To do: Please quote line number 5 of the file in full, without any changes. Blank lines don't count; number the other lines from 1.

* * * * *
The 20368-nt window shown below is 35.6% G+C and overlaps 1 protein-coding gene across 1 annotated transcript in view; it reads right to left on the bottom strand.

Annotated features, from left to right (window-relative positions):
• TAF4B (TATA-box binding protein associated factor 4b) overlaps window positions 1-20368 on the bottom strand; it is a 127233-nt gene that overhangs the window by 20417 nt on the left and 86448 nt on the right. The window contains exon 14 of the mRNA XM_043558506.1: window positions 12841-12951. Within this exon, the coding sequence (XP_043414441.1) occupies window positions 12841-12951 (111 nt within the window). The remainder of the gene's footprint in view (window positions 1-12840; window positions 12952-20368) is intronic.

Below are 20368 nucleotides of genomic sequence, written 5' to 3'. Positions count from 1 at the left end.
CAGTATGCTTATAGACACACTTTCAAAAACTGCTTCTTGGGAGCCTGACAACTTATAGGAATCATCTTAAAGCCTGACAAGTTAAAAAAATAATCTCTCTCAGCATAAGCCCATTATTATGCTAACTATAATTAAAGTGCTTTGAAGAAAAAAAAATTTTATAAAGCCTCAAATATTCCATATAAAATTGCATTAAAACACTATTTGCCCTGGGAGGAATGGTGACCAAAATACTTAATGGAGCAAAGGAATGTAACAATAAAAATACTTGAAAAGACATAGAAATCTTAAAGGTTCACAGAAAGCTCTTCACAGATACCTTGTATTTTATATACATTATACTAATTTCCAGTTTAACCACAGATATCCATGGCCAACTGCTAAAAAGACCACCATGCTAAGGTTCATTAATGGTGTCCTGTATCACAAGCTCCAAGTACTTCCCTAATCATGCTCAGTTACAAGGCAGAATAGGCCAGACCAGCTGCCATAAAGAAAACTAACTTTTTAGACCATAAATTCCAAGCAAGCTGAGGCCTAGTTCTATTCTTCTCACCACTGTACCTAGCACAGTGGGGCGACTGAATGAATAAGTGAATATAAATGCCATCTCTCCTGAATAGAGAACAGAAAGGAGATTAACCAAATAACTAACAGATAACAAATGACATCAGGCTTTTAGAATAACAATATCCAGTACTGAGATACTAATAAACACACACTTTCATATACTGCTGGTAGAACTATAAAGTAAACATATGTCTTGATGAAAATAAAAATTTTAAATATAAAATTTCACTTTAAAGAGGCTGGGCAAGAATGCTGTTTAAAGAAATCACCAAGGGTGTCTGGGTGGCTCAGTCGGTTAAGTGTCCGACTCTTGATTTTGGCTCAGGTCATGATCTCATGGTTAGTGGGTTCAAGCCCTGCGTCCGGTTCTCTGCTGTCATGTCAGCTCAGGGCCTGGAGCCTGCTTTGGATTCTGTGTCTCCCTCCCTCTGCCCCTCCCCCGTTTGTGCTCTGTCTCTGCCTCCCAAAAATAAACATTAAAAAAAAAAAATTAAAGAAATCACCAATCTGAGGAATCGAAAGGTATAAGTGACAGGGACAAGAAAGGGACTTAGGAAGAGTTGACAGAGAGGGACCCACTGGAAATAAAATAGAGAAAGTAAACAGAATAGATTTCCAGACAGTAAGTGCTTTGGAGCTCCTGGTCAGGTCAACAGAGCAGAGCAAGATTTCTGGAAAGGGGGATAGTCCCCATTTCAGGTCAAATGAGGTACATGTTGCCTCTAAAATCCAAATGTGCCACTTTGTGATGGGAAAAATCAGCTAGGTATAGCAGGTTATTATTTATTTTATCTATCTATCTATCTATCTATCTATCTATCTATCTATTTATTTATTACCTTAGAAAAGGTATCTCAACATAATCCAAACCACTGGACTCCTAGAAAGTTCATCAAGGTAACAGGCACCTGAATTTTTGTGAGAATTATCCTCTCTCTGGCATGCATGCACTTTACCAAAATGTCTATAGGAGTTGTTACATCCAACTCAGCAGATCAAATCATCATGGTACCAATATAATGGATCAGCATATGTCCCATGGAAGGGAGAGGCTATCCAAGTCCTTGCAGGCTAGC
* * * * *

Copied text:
CAGTATGCTTATAGACACACTTTCAAAAACTGCTTCTTGGGAGCCTGACAACTTATAGGAATCATCTTAAAGCCTGACAAGTTAAAAAAATAATCTCTCTCAGCATAAGCCCATTATTATGCTAACTATAATTAAAGTGCTTTGAAGAAAAAAAAATTTTATAAAGCCTCAAATATTCCATATAAAATTGCATTAAAACACTATTTGCCCTGGGAGGAATGGTGACCAAAATACTTAATGGAGCAAAGGAATGTAACAATAAAAATACTTGAAAAGACATAGAAATCTTAAAGGTTCACAGAAAGCTCTTCACAGATACCTTGTATTTTATATACATTATACTAATTTCCAGTTTAACCACAGATATCCATGGCCAACTGCTAAAAAGACCACCATGCTAAGGTTCATTAATGGTGTCCTGTATCACAAGCTCCAAGTACTTCCCTAATCATGCTCAGTTACAAGGCAGAATAGGCCAGACCAGCTGCCATAAAGAAAACTAACTTTTTAGACCATAAATTCCAAGCAAGCTGAGGCCTAGTTCTATTCTTCTCACCACTGTACCTAGCACAGTGGGGCGACTGAATGAATAAGTGAATATAAATGCCATCTCTCCTGAATAGAGAACAGAAAGGAGATTAACCAAATAACTAACAGATAACAAATGACATCAGGCTTTTAGAATAACAATATCCAGTACTGAGATACTAATAAACACACACTTTCATATACTGCTGGTAGAACTATAAAGTAAACATATGTCTTGATGAAAATAAAAATTTTAAATATAAAATTTCACTTTAAAGAGGCTGGGCAAGAATGCTGTTTAAAGAAATCACCAAGGGTGTCTGGGTGGCTCAGTCGGTTAAGTGTCCGACTCTTGATTTTGGCTCAGGTCATGATCTCATGGTTAGTGGGTTCAAGCCCTGCGTCCGGTTCTCTGCTGTCATGTCAGCTCAGGGCCTGGAGCCTGCTTTGGATTCTGTGTCTCCCTCCCTCTGCCCCTCCCCCGTTTGTGCTCTGTCTCTGCCTCCCAAAAATAAACATTAAAAAAAAAAAATTAAAGAAATCACCAATCTGAGGAATCGAAAGGTATAAGTGACAGGGACAAGAAAGGGACTTAGGAAGAGTTGACAGAGAGGGACCCACTGGAAATAAAATAGAGAAAGTAAACAGAATAGATTTCCAGACAGTAAGTGCTTTGGAGCTCCTGGTCAGGTCAACAGAGCAGAGCAAGATTTCTGGAAAGGGGGATAGTCCCCATTTCAGGTCAAATGAGGTACATGTTGCCTCTAAAATCCAAATGTGCCACTTTGTGATGGGAAAAATCAGCTAGGTATAGCAGGTTATTATTTATTTTATCTATCTATCTATCTATCTATCTATCTATCTATCTATTTATTTATTACCTTAGAAAAGGTATCTCAACATAATCCAAACCACTGGACTCCTAGAAAGTTCATCAAGGTAACAGGCACCTGAATTTTTGTGAGAATTATCCTCTCTCTGGCATGCATGCACTTTACCAAAATGTCTATAGGAGTTGTTACATCCAACTCAGCAGATCAAATCATCATGGTACCAATATAATGGATCAGCATATGTCCCATGGAAGGGAGAGGCTATCCAAGTCCTTGCAGGCTAGC